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January 17, 2018

Working out with X-Force: 'The hardest 30 minutes of your life'

There's nothing like this anywhere else in Philly

Fitness Workout
Carroll - X-Force Philadelphia Thom Carroll/PhillyVoice

PhillyVoice reporter Sinead Cummings tries out the Pec Seated Press machine at X-Force Philadelphia.

The newly opened X-Force Philadelphia, a first-of-its-kind facility in Center City, promises to deliver a strength-training workout that is "the hardest 30 minutes of your life." 

Up for a challenge, I decided to test it out for PhillyVoice's "We Tried It" series. Spoiler alert: I only made it through 18 minutes.

During a typical session at the gym, you work one-on-one with a trainer for half an hour to power through roughly 12 exercises – doing six to 12 reps for each – on the facility's pricy equipment from Sweden. The cost for each machine is between $11,000 and $15,000.

The 22 machines each work a different muscle group, but all have a unique tilting weight stack. The purpose is to offer resistance on the lowering phase of the movement. Essentially, it makes your muscles work harder when lowering weights.

Thom Carroll/PhillyVoice

The 5,000 sq. ft. facility is located in the Graham Building at 30 S. 15th St. in Center City Philadelphia.

This "negative accentuated" training works muscles so intensely that it's recommended trainees only use the X-Force machines once a week. 

For the lazy gym-goer, it's a dream come true. To work out your whole body, you only need to carve out 30 minutes each week.

The trainers concentrate on making each session as efficient as possible, maximizing the short period of time they have you. That means no music, no TVs, no cell phones and no idle chit-chat. You're there to feel the burn, not discuss your weekend plans.

Roger Schwab, who left retirement to open and operate X-Force Philadelphia with his wife, Elanna Schwab, was my trainer.

Thom Carroll/PhillyVoice

X-Force co-owners and certified trainers, (L to R), Elanna Schwab, Jesse Schwab and Roger Schwab explain the benefits of using the “negative accentuated” training machines in their Center City Philadelphia location.

He was college football's first strength and conditioning coach, working with Penn State in the mid-'60s, and was the first to introduce X-Force to the United States in 2012, at the Main Line Health & Fitness in Bryn Mawr, when he was the facility's owner.

When asked how he became interested in fitness in general, he replied, "I was a skinny kid who wanted to play football."

Schwab had me start with lower body exercises, showing me how to position myself and counting out three seconds of pushing the weight up, one second of holding and five seconds of bringing the weights down.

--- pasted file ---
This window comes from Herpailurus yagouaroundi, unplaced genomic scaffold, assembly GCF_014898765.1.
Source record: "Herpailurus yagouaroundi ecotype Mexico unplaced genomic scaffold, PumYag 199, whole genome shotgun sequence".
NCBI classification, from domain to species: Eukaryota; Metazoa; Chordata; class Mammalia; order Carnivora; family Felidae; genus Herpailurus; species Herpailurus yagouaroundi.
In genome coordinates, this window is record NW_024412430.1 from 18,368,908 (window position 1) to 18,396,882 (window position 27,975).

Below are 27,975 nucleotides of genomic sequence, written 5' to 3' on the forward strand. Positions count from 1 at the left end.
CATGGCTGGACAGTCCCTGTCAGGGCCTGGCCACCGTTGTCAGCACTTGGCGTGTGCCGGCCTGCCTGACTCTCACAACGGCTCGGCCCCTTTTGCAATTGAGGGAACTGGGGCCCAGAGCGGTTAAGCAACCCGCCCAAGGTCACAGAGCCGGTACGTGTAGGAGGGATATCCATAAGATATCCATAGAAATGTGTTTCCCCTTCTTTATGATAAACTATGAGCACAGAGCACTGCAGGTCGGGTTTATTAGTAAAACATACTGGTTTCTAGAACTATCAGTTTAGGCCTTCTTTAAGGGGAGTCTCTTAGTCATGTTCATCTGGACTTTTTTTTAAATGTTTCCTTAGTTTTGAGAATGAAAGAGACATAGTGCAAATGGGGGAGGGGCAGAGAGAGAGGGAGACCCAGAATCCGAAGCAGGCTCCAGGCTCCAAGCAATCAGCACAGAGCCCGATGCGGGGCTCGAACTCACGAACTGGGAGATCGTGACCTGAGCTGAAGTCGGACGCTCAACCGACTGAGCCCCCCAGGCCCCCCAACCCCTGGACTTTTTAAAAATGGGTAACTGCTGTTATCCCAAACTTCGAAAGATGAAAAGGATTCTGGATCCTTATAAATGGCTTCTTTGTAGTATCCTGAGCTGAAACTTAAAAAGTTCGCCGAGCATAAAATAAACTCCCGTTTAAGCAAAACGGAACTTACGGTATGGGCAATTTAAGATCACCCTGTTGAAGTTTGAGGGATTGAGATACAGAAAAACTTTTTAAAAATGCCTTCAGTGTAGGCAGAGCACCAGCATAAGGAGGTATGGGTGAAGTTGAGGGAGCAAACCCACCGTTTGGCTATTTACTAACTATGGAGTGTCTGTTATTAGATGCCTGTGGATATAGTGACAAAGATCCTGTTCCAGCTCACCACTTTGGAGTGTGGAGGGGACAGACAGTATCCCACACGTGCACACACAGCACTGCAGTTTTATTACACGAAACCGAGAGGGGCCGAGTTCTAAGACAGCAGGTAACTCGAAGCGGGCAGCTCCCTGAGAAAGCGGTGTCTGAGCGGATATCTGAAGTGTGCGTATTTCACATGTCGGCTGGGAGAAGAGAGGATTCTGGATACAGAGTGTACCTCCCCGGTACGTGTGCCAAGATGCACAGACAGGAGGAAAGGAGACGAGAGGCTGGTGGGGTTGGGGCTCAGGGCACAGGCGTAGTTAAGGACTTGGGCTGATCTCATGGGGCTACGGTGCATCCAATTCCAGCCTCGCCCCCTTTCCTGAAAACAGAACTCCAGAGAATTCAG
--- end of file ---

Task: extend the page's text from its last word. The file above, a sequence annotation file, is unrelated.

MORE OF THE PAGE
The first time you use one of the machines, the burn your muscles feel bringing the weights down is shocking. Your muscles have to work 40 percent more when lowering than when lifting. So, imagine you lift a 100 pound barbell over your head then suddenly 40 pounds is added when you go to lower it.

"In my opinion, X-Force is the most advanced technological equipment available today and we brought it to Philadelphia," said Schwab.

Thom Carroll/PhillyVoice

Sinead Cummings uses the Leg Press machine.

"We wanted to do something that was going to work for her, for him, for them, for anybody. Everybody can make improvements and advancements in their health and fitness on X-Force equipment. From the weakest man to the strongest woman, everybody can do it," he continued.

The aim was to do around eight or 10 reps for each machine, but as soon as you lose the strength to do another rep, it's time to move onto the next exercise. You swiftly move from machine to machine.

It was surprising how quickly my heart rate went up and how quickly I broke into a sweat. Five minutes using X-Force gave me a similar feeling to spending an hour in an ordinary gym.

Moving onto the upper body machines, it was clear I didn't have as much strength in my arms. The workout started to get really difficult.

When I first tried the Pec Arm Cross machine, I couldn't do it until Schwab lowered the resistance and helped me push through three reps.

Writing this now, I feel soreness in my underused muscles – but the good kind – from knowing I hustled through a tough workout.

I can understand why a week is recommended to recover from X-Force. Lifting my arms isn't easy right now.

Thom Carroll/PhillyVoice

X-Force owner and certified personal trainer Roger Schwab assists PhillyVoice reporter Sinead Cummings on the Pec Arm Cross machine.

During my session, I worked out my quads, glutes, hamstrings, calves, inner and outer thighs, hip flexers, back, shoulders, chest, biceps, triceps and core.

And I only made it through 18 minutes of the proposed 30.

So how much does it cost to work out at X-Force Philadelphia? Is it worth it?

A single session with your trainer is $85, but if you buy in bulk, there are discounts. Ten sessions are $800 and 20 sessions are $1,500. Since you shouldn't go more than once a week, a 20 pack could last you five months or longer.

For those who are short on time but not funds, this could be a great fitness regime. You'll feel the effects from the get-go. The gym also boasts an on-site registered dietician, making it a one-stop shop for overall health and fitness.

X-Force Philadelphia is located in the Graham building, looking out at Dilworth Park. The address is 30 S. 15th Street, Philadelphia, PA 19102.